A Teen's Perspective on the iGeneration

Tips for parents to understand and help their iGeneration kids.

A recent book called, "iGen: Why Today’s Super-Connected Kids Are Growing Up Less Rebellious, More Tolerant, Less Happy — and Completely Unprepared for Adulthood — and What That Means for the Rest of Us" by Jean Twenge has raised some worrisome issues about a generation of kids who are the first of their kind. This generation of kids is the first to grow up with the presence of smartphones and new-age technology at their fingertips from the moment they were born. As a result, Twenge made some unsettling conclusions after researching the “iGen’s” tendencies.

Kids in the iGeneration are:

  • Dating less.
  • Not hanging out with friends as much.
  • Feeling lonelier than generations before.
  • Feeling depressed at a young age.
  • Less likely to get enough sleep.

As a teenager myself, these statistics hold true and are evident in many people I know. In my opinion, without a conscious effort to retract our dependency on smartphones and the instant gratification that technology provides, the mental health of the average teenager will only get worse.

Suggestions from a teen’s perspective to combat issues of the iGeneration:

  • Make sure that you and your kids are self-aware when it comes to how much you truly rely on your phones throughout the day. I know several kids who are constantly scrolling through Instagram, replying to snapchats for fear that they won’t be occupied for even one minute. Understanding that social media and smartphones provide mindless distraction is important to reducing dependence.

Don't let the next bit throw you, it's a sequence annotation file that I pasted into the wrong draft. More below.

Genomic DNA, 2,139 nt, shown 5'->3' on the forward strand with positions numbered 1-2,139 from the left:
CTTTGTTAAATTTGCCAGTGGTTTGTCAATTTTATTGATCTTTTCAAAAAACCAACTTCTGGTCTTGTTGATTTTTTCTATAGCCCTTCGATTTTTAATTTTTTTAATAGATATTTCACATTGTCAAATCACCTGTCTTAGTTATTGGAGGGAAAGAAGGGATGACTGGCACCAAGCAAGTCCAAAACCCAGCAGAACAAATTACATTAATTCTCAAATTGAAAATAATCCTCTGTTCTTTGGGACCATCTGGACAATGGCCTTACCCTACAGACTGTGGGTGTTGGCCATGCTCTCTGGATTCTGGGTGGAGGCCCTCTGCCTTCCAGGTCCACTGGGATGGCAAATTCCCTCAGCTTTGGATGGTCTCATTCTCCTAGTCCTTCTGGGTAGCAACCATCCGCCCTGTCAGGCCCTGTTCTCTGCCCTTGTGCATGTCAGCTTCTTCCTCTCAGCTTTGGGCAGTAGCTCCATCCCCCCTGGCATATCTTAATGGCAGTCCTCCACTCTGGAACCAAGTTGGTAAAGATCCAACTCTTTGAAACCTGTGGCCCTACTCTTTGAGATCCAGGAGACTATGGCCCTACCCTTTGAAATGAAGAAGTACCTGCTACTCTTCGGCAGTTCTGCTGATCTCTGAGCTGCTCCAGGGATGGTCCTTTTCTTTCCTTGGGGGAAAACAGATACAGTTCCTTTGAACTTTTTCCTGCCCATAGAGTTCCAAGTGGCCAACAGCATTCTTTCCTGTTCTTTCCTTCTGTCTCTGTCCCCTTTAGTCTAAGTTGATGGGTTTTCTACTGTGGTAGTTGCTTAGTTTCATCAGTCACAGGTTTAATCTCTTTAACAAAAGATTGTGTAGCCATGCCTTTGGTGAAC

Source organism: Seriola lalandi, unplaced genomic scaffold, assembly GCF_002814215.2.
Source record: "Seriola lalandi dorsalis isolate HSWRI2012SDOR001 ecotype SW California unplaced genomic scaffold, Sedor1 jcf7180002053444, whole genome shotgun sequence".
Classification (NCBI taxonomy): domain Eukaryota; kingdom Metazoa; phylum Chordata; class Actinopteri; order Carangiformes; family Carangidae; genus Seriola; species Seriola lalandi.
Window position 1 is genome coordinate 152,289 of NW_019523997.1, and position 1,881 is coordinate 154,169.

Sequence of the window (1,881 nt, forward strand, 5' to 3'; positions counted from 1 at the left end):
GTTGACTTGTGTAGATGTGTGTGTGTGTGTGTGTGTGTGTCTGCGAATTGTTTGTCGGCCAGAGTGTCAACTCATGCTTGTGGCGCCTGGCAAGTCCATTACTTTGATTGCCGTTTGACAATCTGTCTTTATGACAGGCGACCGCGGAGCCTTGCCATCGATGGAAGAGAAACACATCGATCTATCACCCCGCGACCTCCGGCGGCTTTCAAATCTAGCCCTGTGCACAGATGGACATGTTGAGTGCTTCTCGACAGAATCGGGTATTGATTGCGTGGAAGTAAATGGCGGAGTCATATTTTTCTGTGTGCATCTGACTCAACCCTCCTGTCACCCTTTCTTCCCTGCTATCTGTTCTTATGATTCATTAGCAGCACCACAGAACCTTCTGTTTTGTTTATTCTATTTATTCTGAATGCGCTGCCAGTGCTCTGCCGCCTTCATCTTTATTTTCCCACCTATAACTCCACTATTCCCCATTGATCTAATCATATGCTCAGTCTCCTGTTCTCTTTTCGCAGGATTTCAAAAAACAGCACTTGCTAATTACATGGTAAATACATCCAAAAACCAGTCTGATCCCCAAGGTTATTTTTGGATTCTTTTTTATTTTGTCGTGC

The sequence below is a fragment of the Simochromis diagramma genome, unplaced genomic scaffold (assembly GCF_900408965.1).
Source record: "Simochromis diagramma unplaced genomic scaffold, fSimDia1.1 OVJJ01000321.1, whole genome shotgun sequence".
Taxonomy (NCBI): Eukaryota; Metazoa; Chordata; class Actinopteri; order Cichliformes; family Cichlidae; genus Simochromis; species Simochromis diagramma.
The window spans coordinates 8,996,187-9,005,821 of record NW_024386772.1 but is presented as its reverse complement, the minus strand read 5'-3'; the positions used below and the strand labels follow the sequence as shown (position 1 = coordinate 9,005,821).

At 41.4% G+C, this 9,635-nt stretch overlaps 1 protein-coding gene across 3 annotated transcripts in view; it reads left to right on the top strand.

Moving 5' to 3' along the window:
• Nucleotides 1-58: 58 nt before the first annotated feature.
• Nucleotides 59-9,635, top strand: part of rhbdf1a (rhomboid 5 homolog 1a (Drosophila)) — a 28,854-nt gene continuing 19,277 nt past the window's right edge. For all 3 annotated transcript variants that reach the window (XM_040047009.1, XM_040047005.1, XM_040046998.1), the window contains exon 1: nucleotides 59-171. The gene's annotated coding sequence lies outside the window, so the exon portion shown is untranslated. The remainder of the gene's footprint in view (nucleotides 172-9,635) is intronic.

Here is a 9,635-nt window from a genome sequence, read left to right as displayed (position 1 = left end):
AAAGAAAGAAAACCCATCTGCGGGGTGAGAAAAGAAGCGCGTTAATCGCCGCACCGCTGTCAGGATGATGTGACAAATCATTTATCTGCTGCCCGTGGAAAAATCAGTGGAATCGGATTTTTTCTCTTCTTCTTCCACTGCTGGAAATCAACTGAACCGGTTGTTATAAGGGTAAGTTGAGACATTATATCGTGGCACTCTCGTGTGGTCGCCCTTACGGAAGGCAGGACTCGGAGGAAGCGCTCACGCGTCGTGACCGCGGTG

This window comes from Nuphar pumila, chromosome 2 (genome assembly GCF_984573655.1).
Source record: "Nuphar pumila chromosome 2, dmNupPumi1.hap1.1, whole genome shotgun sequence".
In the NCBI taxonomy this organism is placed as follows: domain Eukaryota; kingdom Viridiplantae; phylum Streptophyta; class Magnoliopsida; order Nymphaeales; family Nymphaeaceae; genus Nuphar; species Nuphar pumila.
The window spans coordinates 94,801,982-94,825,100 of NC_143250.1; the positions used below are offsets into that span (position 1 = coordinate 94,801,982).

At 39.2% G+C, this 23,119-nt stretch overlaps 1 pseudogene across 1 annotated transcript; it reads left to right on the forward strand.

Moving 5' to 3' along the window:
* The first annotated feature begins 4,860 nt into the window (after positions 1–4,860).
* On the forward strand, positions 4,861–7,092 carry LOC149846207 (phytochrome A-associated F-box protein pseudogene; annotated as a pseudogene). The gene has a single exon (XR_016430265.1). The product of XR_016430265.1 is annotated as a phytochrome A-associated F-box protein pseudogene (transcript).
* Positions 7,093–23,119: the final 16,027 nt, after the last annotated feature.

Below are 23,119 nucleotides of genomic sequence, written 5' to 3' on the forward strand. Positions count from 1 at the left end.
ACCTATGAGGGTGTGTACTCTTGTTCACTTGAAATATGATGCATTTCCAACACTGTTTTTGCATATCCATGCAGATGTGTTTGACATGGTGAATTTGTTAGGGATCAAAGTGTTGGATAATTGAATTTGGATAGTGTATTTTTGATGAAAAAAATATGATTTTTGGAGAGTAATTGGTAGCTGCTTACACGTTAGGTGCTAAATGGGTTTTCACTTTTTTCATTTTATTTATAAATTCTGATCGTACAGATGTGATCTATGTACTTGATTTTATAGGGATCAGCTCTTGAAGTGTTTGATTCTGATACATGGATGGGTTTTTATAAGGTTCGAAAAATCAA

• Set a good example for your kids by shutting off your phones when picking them up from school, at the dinner table, and engage in vital conversations.
  • Check in with your kids to make sure they aren’t up late on technology that could possibly hinder their sleep schedule.
  • Bring up this “iGen” topic and mention a few of the statistics found in Jean Twenge’s book to your kids and have a discussion about whether or not your kids think these facts are true in their lives and if so, what to do to prevent it.
  • Don't let your children play on ipads, phones, etc. when they should be engaged with others. Even when at the grocery store or in the car, there isn't a reason they cannot just talk to you or look around. Kids don't have to be entertained all the time. Even though we might want to be connected, we don't have to be.

​For more information on the book "iGen: Why Today’s Super-Connected Kids Are Growing Up Less Rebellious, More Tolerant, Less Happy — and Completely Unprepared for Adulthood — and What That Means for the Rest of Us" and reactions to it from a kid's perspective, watch my Fox News Good Day Charlotte segment.

Other topics from a kid's perspective can be found on my website, emmahusk.com.  If you have any questions or topics you'd like to have me raise with kids and teens, please email emmahusk10@gmail.com.